• As shown in FIG. 1, the vehicle 10 further includes various sensors that measure signals of the steering system 12 and/or of the vehicle 10. The sensors generate sensor signals based on the observable conditions. In the example shown, sensors 31 and 32 are wheel speed sensors that sense a rotational speed of the wheels 28 and 30, respectively. The sensors 31, 32 generate wheel speed signals based thereon. In other examples, other wheel speed sensors can be provided in addition to or alternative to the sensors 31 and 32. The other wheel speed sensors may sense a rotational speed of rear wheels 34, 36 and generate sensor signals based thereon. As can be appreciated, other wheel sensors that sense wheel movement, such as wheel position sensors, may be used in place of the wheel speed sensors. In such a case, a wheel velocity and/or vehicle velocity or speed may be calculated based on the wheel sensor signal. In another example, the sensor 33 is a torque sensor that senses a torque placed on the handwheel 14. The sensor 33 generates torque signals based thereon. Other sensors include sensors for detecting the position (motor position/angle) and rotational speed (motor velocity or motor speed) of the steering actuator motor or other motor associated with the steering assist unit 18.
  • A control module 40 controls the operation of the steering system 12 based on one or more of the sensor signals and further based on the steering control systems and methods of the present disclosure. The control module may be used as part of an EPS system to provide steering assist torque and/or may be used as a driver assistance system that can control steering of the vehicle (e.g., for parking assist, emergency steering control and/or autonomous or semi-autonomous steering control). An example of a driver assistance system is an ADAS (Advanced Driver Assistance Systems) system that, instead of or in addition to directly assisting the driver (by reducing steering efforts), can also accept a position command from another control system to achieve directional control of a vehicle in certain conditions.
  • Generally speaking, the steering control systems and methods of the present disclosure can be used to provide directional control of a vehicle (either autonomously, semi-autonomously or by providing torque or steering assist) based on forecasting or predicting future system states. Such predictions can be used to assist in achieving a desired heading (or tire position) within a required time under various conditions. For example, a steering control system can provide steering control and/or assistance in functions such as automated driving and/or automatic parking assist (APA).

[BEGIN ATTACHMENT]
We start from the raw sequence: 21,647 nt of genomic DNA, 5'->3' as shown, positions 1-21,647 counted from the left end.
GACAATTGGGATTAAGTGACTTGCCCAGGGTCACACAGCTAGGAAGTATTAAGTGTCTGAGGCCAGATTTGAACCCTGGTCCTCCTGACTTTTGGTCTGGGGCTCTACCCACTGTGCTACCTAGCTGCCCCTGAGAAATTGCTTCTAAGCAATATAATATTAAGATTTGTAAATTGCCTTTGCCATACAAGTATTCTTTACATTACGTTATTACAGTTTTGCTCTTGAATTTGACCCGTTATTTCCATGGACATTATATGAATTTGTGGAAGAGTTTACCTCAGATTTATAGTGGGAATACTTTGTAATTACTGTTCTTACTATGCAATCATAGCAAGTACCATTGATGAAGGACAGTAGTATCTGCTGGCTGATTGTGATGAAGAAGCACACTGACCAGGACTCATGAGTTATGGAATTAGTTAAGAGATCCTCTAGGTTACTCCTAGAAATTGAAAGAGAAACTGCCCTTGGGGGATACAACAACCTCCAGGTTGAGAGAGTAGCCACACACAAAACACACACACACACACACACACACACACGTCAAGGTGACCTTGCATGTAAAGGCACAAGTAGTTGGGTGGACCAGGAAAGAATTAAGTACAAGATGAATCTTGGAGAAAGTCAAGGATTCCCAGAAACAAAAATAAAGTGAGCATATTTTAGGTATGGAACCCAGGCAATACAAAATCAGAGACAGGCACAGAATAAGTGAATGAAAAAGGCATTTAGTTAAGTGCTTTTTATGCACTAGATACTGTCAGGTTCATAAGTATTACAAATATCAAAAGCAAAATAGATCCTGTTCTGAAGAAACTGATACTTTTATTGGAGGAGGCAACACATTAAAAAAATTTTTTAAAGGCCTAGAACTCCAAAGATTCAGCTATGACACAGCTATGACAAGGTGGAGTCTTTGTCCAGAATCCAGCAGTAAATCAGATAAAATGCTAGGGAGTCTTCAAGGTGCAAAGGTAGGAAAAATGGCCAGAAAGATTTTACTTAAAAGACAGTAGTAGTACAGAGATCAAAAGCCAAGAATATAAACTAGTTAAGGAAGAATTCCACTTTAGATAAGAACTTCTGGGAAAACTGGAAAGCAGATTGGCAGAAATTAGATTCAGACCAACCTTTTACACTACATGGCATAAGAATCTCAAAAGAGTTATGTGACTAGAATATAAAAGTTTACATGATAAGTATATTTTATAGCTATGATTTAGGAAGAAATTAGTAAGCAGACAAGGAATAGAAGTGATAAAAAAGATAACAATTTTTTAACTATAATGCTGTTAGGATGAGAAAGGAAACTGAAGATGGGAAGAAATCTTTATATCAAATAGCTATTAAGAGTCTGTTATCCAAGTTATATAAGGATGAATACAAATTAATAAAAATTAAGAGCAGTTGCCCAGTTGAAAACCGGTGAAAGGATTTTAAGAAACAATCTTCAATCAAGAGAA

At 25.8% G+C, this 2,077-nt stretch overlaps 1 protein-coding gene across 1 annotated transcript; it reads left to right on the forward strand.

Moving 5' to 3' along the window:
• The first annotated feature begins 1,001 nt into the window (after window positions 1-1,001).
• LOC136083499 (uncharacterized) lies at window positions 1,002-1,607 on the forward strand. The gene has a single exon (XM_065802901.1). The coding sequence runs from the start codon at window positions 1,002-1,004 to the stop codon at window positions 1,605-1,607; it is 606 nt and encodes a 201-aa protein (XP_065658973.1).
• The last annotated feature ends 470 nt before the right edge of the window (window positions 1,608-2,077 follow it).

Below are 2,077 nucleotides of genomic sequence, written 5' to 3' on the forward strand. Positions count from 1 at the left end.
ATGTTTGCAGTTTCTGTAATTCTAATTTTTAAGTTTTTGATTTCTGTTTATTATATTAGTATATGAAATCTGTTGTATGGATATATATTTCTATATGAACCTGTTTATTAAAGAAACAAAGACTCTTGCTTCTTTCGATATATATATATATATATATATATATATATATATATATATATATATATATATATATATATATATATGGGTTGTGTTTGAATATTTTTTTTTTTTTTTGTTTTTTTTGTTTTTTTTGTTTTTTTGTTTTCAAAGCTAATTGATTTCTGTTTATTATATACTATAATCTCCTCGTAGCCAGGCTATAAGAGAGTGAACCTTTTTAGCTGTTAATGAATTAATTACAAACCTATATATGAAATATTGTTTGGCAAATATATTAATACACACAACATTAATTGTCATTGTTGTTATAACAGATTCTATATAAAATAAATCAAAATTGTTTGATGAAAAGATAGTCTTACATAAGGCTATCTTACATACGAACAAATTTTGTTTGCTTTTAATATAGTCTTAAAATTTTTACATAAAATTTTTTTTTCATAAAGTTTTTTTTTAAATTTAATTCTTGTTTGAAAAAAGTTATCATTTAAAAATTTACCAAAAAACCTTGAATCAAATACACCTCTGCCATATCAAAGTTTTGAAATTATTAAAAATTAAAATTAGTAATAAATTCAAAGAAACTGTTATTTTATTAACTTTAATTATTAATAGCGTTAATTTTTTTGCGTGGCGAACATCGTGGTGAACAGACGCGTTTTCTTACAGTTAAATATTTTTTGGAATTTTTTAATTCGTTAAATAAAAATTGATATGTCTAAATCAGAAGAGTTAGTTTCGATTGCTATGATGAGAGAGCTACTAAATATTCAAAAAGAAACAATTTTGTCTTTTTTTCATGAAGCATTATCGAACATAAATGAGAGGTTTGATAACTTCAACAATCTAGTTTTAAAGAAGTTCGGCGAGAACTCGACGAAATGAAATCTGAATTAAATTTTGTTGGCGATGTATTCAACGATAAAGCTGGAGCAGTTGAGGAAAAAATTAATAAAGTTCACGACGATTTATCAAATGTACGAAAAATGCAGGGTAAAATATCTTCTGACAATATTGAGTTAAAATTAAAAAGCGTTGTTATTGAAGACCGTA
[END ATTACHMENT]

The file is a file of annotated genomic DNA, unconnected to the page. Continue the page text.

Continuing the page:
• Aspects of embodiments described herein may be performed by any suitable control system and/or processing device, such as the motor assist unit 18 and/or the control module 40. In one embodiment, the control module 40 is or is included as part of an autonomous driving system.
  • Referring now to FIG. 2, a dataflow diagram illustrates an exemplary embodiment of a control device or system such as the control module 40 of FIG. 1 used to control the steering system 12 of FIG. 1. In various embodiments, the control device or system (e.g., the module 40) can include one or more sub-modules and datastores. As used herein the terms module and sub-module refer to an application specific integrated circuit (ASIC), an electronic circuit, a processor (shared, dedicated, or group) and memory that executes one or more software or firmware programs, a combinational logic circuit, and/or other suitable components that provide the described functionality. Inputs to the control module 40 can be generated from sensors such as the sensors 31, 32, 33 (FIG. 1) of the vehicle 10 (FIG. 1), can be received from other control modules (not shown) within the vehicle 10 (FIG. 1), can be modeled, and/or can be predefined.
  • The control module 40 may primarily include sub-modules such as a System Output Capability module 60, a reference command conditioning module 62 and a servo control module that outputs motor torque commands to an EPS or other steering control system. The control module may also incorporate additional sub-modules such as those shown in FIG. 2 and discussed further below.
  • In the example of FIG. 2, the control module 40 includes various sub-modules such as a localization module 50 that receives location information from devices such as a global positioning system (GPS) device, inertial measurement unit (IMU) and/or a vehicle network. A perception module 52 receives information such as camera and laser scanner data. A sensor fusion module 54 combines results from the localization and perception modules, which can be used by a planning module 56 and/or a vehicle control module 58 that makes control decisions. The control decisions, in one embodiment, include generating a reference command, such as a reference motor torque command that prescribes an amount of torque to be applied by a steering actuator motor and/or a reference handwheel position to which a vehicle handwheel is to be positioned using the motor.